So on 4 June 2009, Hong Kong was the only region under Chinese rule to be allowed to officially recognise the anniversary of "the June 4 Incident".

And I was there to experience it.

4 June 1989 was the last of many protests which had occurred in China over the previous two months. A number of demonstrations had been held by chinese students and intellectuals, who were witnessing the collapse of many other communist goverments around the world, particularly in eastern europe. The catalyst for these protests was the death of a pro-democracy, anti-corruption official who was killed. Many of the demonstrations centered on Tienanmen Square, in Beijing, but large-scale protests also occurred in cities throughout China, including Shanghai, which remained peaceful throughout the protests.

On 4 June 1989, military tanks cleared Tienanmen Square, Beijing. Violently. Without mercy. Without forgiveness. Many civilians were killed or severely injured. The number of deaths is not known and many different estimates exist (allegedly as a result of the failure of the Chinese Government to admit that the event actually happened). There were early reports of Chinese Red Cross sources giving a figure of 2,600 deaths, but the Chinese Red Cross has denied ever doing so - perhaps as a result of the Chinese Government's control over the organisation. The official Chinese government figure is 241 dead, including soldiers, and 7,000 wounded. (see wikipedia). Needless to say, the violent suppression of the Tiananmen Square protest has caused widespread international condemnation of the PRC government even to this day.

When you are born into a democratic society, you do not understand what it is like to live otherwise. I have also realised though, that in the alternative, if i lived in a communist country, I too would not understand what it would be like to live otherwise either. In Australia, democracy is promoted by a high degree of freedom of political communication (note: not freedom of speech, as many often incorrectly state as being held by all Australians), and to a great degree, freedom of access to media. While the Australian people tend to make criticism of our political representatives a sport, we are given the right to choose who represents them and we place a high degree of trust in our society as a whole to ensure that issues with our political representatives are dealt with publicly, so we can all make a judgment as to who can represent us.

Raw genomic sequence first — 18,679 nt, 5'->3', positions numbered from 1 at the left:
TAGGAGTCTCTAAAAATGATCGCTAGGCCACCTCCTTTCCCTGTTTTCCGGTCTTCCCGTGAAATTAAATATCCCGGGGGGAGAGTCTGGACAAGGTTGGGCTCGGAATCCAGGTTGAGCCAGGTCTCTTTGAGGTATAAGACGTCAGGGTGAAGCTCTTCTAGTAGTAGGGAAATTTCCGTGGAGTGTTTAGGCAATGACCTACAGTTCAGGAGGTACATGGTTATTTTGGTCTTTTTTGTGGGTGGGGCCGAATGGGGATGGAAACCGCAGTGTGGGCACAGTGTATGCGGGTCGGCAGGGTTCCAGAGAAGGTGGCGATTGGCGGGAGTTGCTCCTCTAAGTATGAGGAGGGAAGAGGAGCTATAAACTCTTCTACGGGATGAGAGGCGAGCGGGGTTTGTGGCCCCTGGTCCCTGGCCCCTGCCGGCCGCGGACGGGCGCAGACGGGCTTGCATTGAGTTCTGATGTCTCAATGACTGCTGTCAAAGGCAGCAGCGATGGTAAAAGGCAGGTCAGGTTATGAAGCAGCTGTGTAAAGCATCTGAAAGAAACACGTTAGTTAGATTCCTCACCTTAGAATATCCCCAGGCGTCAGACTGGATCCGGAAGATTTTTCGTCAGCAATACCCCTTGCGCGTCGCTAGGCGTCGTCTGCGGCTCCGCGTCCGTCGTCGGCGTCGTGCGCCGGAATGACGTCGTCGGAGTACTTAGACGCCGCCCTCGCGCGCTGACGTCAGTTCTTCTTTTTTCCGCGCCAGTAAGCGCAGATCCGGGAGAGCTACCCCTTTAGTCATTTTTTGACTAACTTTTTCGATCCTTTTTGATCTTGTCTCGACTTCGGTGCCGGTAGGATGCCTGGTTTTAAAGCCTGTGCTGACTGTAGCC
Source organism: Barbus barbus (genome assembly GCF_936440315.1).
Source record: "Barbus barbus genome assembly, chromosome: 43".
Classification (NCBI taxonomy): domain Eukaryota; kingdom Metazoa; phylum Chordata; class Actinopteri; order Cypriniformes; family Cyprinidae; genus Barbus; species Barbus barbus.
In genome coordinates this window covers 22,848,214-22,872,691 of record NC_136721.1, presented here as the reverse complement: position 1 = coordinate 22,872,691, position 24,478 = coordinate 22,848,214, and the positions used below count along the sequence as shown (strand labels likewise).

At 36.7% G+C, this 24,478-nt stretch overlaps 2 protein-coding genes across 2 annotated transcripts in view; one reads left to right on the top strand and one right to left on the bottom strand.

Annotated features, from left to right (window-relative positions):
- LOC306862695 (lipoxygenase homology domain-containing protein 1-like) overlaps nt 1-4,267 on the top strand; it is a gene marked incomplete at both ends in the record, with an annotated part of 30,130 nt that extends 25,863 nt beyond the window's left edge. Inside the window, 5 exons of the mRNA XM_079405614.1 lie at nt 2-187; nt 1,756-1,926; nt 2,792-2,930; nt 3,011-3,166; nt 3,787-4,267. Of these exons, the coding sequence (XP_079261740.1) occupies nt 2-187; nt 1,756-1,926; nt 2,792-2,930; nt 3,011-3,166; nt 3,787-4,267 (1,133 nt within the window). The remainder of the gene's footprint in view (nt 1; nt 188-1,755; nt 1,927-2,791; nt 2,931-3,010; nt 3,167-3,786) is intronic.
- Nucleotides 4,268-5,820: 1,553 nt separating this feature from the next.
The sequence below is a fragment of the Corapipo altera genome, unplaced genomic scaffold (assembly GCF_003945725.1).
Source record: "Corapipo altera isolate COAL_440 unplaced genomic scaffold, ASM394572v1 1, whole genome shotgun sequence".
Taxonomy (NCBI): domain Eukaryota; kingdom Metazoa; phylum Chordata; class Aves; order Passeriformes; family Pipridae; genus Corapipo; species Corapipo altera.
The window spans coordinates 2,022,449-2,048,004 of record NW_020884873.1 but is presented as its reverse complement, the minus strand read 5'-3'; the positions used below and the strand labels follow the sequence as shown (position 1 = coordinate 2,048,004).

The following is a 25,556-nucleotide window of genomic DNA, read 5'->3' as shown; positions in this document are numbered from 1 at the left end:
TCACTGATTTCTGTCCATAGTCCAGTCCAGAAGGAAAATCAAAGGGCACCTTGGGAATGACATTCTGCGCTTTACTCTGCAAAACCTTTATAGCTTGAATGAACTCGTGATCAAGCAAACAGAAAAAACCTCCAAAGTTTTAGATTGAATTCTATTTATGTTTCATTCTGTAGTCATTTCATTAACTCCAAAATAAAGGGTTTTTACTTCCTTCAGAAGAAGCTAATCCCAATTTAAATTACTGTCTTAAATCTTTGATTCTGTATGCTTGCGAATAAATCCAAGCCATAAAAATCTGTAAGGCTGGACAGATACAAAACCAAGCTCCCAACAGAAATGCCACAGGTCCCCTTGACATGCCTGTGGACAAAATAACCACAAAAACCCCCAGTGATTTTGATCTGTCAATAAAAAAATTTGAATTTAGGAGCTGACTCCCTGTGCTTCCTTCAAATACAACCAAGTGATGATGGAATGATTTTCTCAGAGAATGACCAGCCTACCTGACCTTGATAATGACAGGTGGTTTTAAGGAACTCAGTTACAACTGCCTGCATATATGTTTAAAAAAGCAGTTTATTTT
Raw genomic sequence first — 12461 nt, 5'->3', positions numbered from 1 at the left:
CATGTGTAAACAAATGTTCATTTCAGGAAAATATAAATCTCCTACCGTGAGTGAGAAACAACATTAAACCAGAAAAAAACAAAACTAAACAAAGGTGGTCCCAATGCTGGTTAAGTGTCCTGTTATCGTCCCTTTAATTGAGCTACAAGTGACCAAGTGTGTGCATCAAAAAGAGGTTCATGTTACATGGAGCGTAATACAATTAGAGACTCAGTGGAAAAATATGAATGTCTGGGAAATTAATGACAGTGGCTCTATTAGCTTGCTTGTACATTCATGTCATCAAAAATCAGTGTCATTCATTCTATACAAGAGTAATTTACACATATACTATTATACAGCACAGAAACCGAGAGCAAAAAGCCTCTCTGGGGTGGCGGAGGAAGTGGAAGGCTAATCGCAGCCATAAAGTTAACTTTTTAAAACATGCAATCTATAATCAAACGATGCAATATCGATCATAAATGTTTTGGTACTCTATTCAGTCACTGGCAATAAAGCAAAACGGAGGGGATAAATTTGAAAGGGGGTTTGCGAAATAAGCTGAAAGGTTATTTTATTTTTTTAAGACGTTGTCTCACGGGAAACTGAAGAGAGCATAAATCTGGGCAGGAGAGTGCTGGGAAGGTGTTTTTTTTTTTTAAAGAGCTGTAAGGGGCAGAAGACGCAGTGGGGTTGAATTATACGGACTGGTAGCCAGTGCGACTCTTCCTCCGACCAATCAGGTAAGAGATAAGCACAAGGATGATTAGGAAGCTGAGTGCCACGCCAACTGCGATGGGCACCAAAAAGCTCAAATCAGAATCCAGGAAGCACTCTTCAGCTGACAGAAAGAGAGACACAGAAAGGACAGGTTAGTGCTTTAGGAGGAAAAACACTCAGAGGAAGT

In China, there is no such choice. Society is run by a one-party state under the leadership of the Chinese Communist Party who continues to eradicate what it perceives as threats to the social, political and economic stability of the country. It jails political oponents and journalists, regulation of religion, and suppression of independence/secessionist movements. In other words, media is not free. It is Government controlled. You do not elect your representatives. You are ruled. You know only what you have been told - through sources that control what you hear, see and read. You cannot revolt or rebel or raise questions about the way the country is run. It is what it is. Since arriving in Asia, I have been told many stories about China. When they held the Beijing Olympics, they allegedly had pamphlets handed out telling people how to dress. Homeless people were removed from the area. Factories were shut down to stop pollution. China stepped up its efforts to ensure that there was no negative press about the way China was being run. Despite the Olympics being over, they still allegedly interferred with communication channels, TV signals, block out certain channels, block certain reports by CNN, they shut down blog outlets - in fact, they recently blocked Blogger, so some of my friends who live in China cannot read my blogs any longer.